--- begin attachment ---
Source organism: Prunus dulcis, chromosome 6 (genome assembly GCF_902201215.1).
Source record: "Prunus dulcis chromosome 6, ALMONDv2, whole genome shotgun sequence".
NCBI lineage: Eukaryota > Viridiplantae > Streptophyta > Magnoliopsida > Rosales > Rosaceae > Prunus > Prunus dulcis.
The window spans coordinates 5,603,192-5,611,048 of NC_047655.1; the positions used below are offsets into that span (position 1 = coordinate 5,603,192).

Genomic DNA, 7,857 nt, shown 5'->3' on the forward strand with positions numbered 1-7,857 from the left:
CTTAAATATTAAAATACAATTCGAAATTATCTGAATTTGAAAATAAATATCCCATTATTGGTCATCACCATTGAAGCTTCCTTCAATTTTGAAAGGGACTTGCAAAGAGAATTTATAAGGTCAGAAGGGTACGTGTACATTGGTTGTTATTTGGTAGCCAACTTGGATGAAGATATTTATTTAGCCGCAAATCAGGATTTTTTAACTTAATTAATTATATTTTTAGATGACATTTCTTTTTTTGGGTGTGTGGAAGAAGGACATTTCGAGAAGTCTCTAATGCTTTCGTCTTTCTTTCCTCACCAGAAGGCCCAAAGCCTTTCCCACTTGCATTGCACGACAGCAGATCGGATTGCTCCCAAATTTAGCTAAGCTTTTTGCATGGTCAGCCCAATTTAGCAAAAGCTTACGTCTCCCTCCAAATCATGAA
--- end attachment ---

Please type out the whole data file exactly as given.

Source organism: Prunus dulcis, chromosome 6 (genome assembly GCF_902201215.1).
Source record: "Prunus dulcis chromosome 6, ALMONDv2, whole genome shotgun sequence".
NCBI lineage: Eukaryota > Viridiplantae > Streptophyta > Magnoliopsida > Rosales > Rosaceae > Prunus > Prunus dulcis.
The window spans coordinates 5,603,192-5,611,048 of NC_047655.1; the positions used below are offsets into that span (position 1 = coordinate 5,603,192).

Genomic DNA, 7,857 nt, shown 5'->3' on the forward strand with positions numbered 1-7,857 from the left:
CTTAAATATTAAAATACAATTCGAAATTATCTGAATTTGAAAATAAATATCCCATTATTGGTCATCACCATTGAAGCTTCCTTCAATTTTGAAAGGGACTTGCAAAGAGAATTTATAAGGTCAGAAGGGTACGTGTACATTGGTTGTTATTTGGTAGCCAACTTGGATGAAGATATTTATTTAGCCGCAAATCAGGATTTTTTAACTTAATTAATTATATTTTTAGATGACATTTCTTTTTTTGGGTGTGTGGAAGAAGGACATTTCGAGAAGTCTCTAATGCTTTCGTCTTTCTTTCCTCACCAGAAGGCCCAAAGCCTTTCCCACTTGCATTGCACGACAGCAGATCGGATTGCTCCCAAATTTAGCTAAGCTTTTTGCATGGTCAGCCCAATTTAGCAAAAGCTTACGTCTCCCTCCAAATCATGAA